This activity introduces students to different forms of energy, energy transformations, energy storage, and the flow of energy through systems. Students learn that most energy can be traced back to nuclear fusion on the sun.

This interactive follows carbon as it moves through various components of the carbon cycle.

This video shows 15 years of data obtained via Polar-orbiting satellites that are able to detect subtle differences in ocean color, allowing scientists to see where there are higher concentrations of phytoplankton - a proxy for the concentration of chlorophyll in the ocean.

This video segment, from the 'Earth: The Operators' Manual' featuring climate expert Richard Alley, shows how ice cores stored at the National Ice Core Lab provide evidence that ancient ice contains records of Earth's past climate - specifically carbon dioxide and temperature.

In this activity, students are guided through the process of locating and graphing web-based environmental data that has been collected by GLOBE Program participants using actual data collected by students in Pennsylvania and comparing them to their local climatic boundary conditions. This activity highlights the opportunities for using GLOBE data to introduce basic concepts of Earth system science.

In this worksheet-based activity, students review global visualizations of incoming sunlight and surface temperature and discuss seasonal change. Students use the visualizations to support inquiry on the differences in seasonal change in the Northern and Southern Hemispheres and how land and water absorb and release heat differently. The activity culminates in an argument about why one hemisphere experiences warmer summers although it receives less total solar energy.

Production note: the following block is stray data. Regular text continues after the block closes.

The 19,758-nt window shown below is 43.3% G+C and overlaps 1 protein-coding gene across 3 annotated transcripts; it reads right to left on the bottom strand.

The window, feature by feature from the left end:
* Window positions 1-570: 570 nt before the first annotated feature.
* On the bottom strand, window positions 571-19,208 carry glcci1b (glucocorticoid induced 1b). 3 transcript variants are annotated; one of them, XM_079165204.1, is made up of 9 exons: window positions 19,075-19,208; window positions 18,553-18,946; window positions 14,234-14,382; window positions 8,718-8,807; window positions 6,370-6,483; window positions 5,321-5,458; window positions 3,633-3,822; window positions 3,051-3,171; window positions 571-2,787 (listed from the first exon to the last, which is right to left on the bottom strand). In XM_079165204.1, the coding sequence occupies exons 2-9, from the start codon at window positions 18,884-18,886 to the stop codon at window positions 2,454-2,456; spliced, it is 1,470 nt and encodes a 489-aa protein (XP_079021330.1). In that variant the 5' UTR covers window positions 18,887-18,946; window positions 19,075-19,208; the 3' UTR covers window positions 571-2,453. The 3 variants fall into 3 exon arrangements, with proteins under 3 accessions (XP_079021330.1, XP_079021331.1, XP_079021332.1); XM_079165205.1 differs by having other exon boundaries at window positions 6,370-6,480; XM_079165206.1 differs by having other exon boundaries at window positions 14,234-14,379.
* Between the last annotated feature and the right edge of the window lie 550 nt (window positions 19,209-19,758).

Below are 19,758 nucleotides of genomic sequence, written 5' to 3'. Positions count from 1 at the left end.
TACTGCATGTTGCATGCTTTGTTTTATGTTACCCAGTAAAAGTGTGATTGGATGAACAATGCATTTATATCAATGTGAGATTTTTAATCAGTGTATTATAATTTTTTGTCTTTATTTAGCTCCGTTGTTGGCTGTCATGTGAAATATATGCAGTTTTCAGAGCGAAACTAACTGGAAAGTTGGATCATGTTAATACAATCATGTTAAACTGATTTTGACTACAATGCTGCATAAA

This video describes the foundation Plant for the Planet, a foundation created by a 9-year-old German boy, Felix. This foundation has planted more than 500,000 trees in Germany, which he says help sequester carbon and reduce greenhouse gas emissions. The student rallies, first his community and then other children, to plant millions of trees to offset our energy-use emissions.

Students use the GLOBE Student Data Archive and visualizations to display current temperatures on a map of the world. They explore the patterns in the temperature map, looking especially for differences between different regions and hemispheres and zoom in for a closer look at a region that has a high density of student reporting stations (such as the US and Europe). Students compare and contrast the patterns in these maps looking for seasonal patterns.

In this 3-part lab activity, students investigate how carbon moves through the global carbon cycle and study the effects of specific feedback loops on the carbon cycle.

This short video, is the fifth in the National Academies Climate Change, Lines of Evidence series. It focuses on greenhouse gases, climate forcing (natural and human-caused), and global energy balance.

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